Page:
Wellingborough Grammar School:   September 1943 to July 1947. 

By Keith Gennis

Pupil view 1933-39

Pupil view 1939-45

An Evacuee at WGS

Nora Bavin's View

Speech Day 1948

Member of Dragons House     School Number 329          See subsequent question/answer session.

Member of the School Choir

Member of the Scout troop - 6th Wellingborough (Grammar School). 

Member of the Railway Club.  ‘Albert’ Richmond ran the Club.  He was a North Countryman who called us boys “Great Donkeys”  He resided in Croyland Road.


I was in the following forms:  2A11.(1943-45)  3A11.(1944-45) 4A11.(1945-46) 5 B or Science Fifth (1946-47)

The 11 after the A  was in Roman numerals.

5B was sub divided into Science Fifth or Arts Fifth.


Head Masters:   Mr Woolley  and afterwards Mr Wrenn.


Masters at the School

Mrs Allan


Mr Sharpe


Mrs Castle / Colsel


Mr Sterry


Miss Pat Gregory


Mr Holmes


Miss Bates


Mr ‘Albert’ Richmond




Mr Burrel

French           (First Form Master  Room 4)

Mr ‘Sam’ Harris


Mr Nicholas

Deputy Head (Both Headmasters)

Dr Jackson


Mr Pratt


Mr A Kent


Mr. ‘Beery’ Ward


Mr Wintersgill




Mrs Allan and Mrs Castle were sisters.

Lady members of staff were called ‘Sir’

Miss Bates eventually became Mrs Jackson.

Lady members of staff had the front of their desks ‘filled in’ with the exception of Miss Gregory, whose desk remained ‘open’ to the delight of the boys.


Temporary Masters

Mr Findlay - An ‘old boy of the school down from Oxford.

The Vicar of Bozeat - he taught Divinity during the Term when there was no Head Master.  Mr Nicholas being Temporary Head.


Masters returning from theWW2.

Mr ‘Chunky’ Pine 


Mr Payne


Mr Dunning





Boys at School with me:

From Irthlingboro

 From Wellingborough


Tom Cartwright


Hayden Hodson


Sid Wells


Jim Wyman

From Rushden

Alan Powis


Brian Rabbit


Pat Hunt


Michael Martin

‘Gigs’ Neville





S.T.K. Smith

From Higham Ferrers




From Finedon

Frank Martin

Peter Loveday




From Earls Barton






NOTE - Frank Martin escaped from France during the war



Peter Loveday,     Elderton


The school buildings when I started were unchanged until 1946 when two prefabicated classes were built with a cloak room between on the North side of the school.   Mr Harris and T.G. Cook were the first masters in the two new classrooms.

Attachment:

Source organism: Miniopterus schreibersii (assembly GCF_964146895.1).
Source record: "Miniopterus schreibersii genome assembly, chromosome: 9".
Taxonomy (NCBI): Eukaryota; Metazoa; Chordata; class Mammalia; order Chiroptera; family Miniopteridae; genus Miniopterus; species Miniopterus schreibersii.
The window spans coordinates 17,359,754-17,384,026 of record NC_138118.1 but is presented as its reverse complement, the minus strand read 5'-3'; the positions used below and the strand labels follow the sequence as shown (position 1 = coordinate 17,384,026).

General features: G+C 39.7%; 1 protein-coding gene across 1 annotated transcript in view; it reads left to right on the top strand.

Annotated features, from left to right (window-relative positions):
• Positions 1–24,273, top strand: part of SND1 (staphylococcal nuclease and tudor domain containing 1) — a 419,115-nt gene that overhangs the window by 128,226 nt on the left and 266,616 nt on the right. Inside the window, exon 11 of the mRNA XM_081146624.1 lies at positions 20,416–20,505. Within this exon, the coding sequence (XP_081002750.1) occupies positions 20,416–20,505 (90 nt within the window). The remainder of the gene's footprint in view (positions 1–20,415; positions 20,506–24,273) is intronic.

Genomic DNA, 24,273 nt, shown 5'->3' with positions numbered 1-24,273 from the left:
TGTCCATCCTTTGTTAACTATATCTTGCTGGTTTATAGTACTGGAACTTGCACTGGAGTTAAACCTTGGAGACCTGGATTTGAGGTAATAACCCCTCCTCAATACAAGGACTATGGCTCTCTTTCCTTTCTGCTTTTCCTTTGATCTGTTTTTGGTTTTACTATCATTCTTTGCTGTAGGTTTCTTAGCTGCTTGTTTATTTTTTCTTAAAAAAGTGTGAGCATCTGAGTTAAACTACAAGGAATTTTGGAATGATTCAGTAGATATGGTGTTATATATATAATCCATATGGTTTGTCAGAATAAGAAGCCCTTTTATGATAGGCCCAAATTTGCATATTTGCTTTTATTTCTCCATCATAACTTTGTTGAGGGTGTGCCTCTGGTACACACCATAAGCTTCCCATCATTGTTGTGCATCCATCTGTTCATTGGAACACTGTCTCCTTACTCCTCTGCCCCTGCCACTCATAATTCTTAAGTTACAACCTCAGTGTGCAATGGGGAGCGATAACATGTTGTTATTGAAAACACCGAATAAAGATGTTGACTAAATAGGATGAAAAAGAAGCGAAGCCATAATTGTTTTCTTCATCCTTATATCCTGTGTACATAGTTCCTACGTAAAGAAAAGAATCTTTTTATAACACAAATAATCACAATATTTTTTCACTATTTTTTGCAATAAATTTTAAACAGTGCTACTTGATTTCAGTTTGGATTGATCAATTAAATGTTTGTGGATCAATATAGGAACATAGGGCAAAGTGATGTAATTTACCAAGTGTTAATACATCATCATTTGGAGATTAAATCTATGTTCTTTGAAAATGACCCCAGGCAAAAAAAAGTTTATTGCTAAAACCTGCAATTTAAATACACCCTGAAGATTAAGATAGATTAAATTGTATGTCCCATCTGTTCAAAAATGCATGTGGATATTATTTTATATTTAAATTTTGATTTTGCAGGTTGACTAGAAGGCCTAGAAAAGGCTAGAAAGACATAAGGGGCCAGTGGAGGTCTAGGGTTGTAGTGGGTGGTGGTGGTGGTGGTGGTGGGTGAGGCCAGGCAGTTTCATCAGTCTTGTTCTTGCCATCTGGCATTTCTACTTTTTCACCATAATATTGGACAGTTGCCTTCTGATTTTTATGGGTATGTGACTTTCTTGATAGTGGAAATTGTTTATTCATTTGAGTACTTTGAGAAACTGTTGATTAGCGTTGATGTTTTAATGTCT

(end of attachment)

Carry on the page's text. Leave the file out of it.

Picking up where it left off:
Other Information

 T.G. Cook ran the Scout Troop.  Mr Dunning took over this once he returned having being demobbed from the RAF.


Starting at the WGS in 1943 - difficulty was in obtaining sufficient clothing coupons for the clothing required and also the actual clothing was in short supply both for the school kit, PT, Rugby and Cricket etc.  The cap - required uniform was called the ‘ringworm cap’ - these were unobtainable and a black cap with the school badge was the alternative.


Initiation Ceremony

I have a memory of leaving Victoria School and arriving at the WGS - with my new bicycle - second hand due to WW2 and on arriving I was hit on the head as I entered the school, by other scholars with their kit bags - bending my new bicycle a bit.   Every new boy was acted upon in this manner but about two years later one lad was badly injured and that was the end of that initiation.


Form rooms had to be cleaned by the boys after school every day - two boys were required for this.


In 1945 the School commenced their ‘Day Out’.  Everyone wanted to go to a Coal Mine - everyone went somewhere, not always to their choice - I went to London Brick Co’s works at Bedford = Stewartby, an excellent visit.  In the afternoon we went around a company - the name of which I cannot remember but they made electric lights bulbs.   The following year we had a visit to Wellingborough Iron Works - which was very enjoyable.


In my final year - 1947 several visits were made for people telling us about the work we might like to do.  I was fascinated by a talk about Metallurgy and this set me on the path for finding a job within this industry.   I went as a Staff Indentured Apprentice with Morris Motors (this eventually became British LeyLand) and never ever thought of changing it.  There were only two people so Apprenticed at Wellingborough - the other was a lad from Wellingborough School, which was always referred to by Mr Woolley as “people from that school down the road”.


 Keith Gennis (1943)    See question/answer session.